Where does brutalism go after concrete?

The primary material of brutalism, the oft derided and now vaguely in vogue architectural movement, was concrete. Every architectural movement has its primary materials, be they glass, wood, or steel, but in the case of brutalism concrete dominates all discussion of the style’s underlying ideas. It is both the literal and figurative building block, such that it is hard to imagine brutalism as being in any way extricable from concrete.

Designer Dantilon Brown’s “The Brutal Deluxe,” the latest in his series of generative architectural images, reimagines brutalism with a different building block: pre-existing buildings. “I set about programming algorithms to generate an imaginary city,” he told Wired’s Jenna Garrett. “One that I could populate with buildings and structures without having to draw or 3-D model.” Using photos of buildings from the 1970s, Brown’s algorithm creates fractal cities that fold in on one another and, as with the upcoming Manifold Garden, appear to extend past the horizon.

Barbican 3000

The net result of Brown’s work is a sort of exponential brutalism: cubic structures built out of other cubic structures. These buildings are at once heavy—how else to describe a series of relics stacked atop one another?—and yet light insofar as they are stacked upon one another. It helps that photography is not bound by the laws of physics.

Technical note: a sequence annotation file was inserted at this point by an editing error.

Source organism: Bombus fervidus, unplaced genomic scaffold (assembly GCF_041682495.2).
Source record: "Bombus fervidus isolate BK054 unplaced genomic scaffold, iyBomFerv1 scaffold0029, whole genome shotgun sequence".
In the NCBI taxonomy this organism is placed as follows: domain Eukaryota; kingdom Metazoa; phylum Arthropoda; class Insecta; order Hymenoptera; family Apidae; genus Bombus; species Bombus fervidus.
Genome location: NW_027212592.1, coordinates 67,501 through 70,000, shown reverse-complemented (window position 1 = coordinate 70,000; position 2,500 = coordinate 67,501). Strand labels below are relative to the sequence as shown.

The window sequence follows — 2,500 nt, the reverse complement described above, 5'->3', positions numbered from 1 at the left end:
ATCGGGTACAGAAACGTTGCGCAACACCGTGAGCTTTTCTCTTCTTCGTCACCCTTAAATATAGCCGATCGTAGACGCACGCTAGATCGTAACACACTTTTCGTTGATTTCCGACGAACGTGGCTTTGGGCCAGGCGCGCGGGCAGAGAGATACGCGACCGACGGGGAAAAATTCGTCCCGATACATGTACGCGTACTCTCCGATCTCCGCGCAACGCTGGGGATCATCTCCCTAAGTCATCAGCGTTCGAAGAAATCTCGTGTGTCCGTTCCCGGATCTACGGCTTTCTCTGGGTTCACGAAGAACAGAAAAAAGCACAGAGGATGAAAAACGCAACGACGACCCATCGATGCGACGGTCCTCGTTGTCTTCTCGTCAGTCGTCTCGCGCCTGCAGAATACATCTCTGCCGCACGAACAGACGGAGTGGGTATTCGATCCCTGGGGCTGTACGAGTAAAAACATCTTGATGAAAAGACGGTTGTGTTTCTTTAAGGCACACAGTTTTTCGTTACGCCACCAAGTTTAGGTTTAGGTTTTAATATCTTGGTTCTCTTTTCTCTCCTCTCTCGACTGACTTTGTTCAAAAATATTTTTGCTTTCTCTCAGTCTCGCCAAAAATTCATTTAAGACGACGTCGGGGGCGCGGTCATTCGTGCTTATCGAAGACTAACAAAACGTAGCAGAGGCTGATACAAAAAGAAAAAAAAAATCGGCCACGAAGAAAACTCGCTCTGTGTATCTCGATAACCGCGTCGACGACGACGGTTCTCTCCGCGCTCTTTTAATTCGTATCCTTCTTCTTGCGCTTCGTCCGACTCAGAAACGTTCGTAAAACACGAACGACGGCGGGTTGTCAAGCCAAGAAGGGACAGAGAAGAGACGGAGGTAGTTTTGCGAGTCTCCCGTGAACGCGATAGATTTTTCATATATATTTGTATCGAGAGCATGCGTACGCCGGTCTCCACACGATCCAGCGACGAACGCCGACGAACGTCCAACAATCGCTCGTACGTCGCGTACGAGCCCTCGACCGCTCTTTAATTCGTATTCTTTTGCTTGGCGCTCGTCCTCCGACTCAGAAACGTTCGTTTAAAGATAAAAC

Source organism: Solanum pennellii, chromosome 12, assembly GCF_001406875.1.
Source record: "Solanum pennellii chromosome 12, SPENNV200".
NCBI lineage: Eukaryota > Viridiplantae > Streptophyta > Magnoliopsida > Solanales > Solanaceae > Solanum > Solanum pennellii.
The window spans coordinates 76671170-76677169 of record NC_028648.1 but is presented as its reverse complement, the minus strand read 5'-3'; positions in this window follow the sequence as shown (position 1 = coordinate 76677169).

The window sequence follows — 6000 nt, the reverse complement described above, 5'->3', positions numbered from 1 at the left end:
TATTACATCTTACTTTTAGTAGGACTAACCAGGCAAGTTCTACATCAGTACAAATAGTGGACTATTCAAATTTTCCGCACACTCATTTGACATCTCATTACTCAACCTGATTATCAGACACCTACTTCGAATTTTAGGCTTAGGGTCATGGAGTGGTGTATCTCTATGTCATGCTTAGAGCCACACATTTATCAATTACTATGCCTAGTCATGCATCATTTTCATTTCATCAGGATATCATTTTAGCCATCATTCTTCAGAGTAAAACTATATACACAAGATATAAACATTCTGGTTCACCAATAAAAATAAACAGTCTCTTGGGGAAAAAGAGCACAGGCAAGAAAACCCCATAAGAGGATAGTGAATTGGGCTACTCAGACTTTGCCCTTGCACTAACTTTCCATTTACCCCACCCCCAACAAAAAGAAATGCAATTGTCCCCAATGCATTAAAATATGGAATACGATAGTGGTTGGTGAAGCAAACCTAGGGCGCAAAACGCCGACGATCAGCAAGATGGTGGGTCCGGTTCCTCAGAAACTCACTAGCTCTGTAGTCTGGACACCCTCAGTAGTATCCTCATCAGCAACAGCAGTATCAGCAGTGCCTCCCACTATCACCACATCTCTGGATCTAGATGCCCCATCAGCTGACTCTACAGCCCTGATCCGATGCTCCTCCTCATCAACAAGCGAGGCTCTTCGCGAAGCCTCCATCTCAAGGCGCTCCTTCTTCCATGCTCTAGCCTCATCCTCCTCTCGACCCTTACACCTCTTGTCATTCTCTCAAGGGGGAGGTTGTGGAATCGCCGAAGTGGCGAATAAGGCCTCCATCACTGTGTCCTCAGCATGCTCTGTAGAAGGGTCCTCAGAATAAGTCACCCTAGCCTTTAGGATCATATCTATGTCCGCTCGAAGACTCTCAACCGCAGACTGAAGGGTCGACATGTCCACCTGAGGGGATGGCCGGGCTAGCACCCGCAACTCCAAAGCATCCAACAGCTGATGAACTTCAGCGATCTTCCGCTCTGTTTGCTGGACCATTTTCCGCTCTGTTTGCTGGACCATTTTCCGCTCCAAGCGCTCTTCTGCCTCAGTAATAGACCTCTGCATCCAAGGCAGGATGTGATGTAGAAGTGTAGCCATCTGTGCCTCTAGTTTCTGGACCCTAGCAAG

concrete structures are not frozen in time; they are recyclable

Brown’s artwork is not as centered on physical improbability as the work of Belgian photographer Filip Dujardin, whose works often cantilever towers in any and all gravity-defying directions, but it also about unorthodox uses of brutalist structures.

"Fictions" by Filip Dujardin
“Fictions” by Filip Dujardin

Insofar as you could not live in its buildings, “The Brutal Deluxe” does not provide a working answer to the question of what to do with brutalist structures. Brown’s latest work does, however, encourage the viewer to think about possible alternate uses for brutalist structures. This runs contrary to the current trend in demolishing classic works of the genre:

In Brown’s algorithm, concrete structures are not frozen in time; they are recyclable. This is not a wholly original argument. “Sometimes a book is hard to read or a film is hard to watch but by completing it you know it was something important and worthwhile which deserved your perseverance,” writes the photographer Andy Spain. “These buildings also deserve your perseverance.” Brown’s images compel to persevere and imagine a future in which these structures are not just interesting architectural relics remembered on niche Tumblrs, but malleable parts of the urban landscape.

See Brown’s “The Brutal Deluxe” image series here.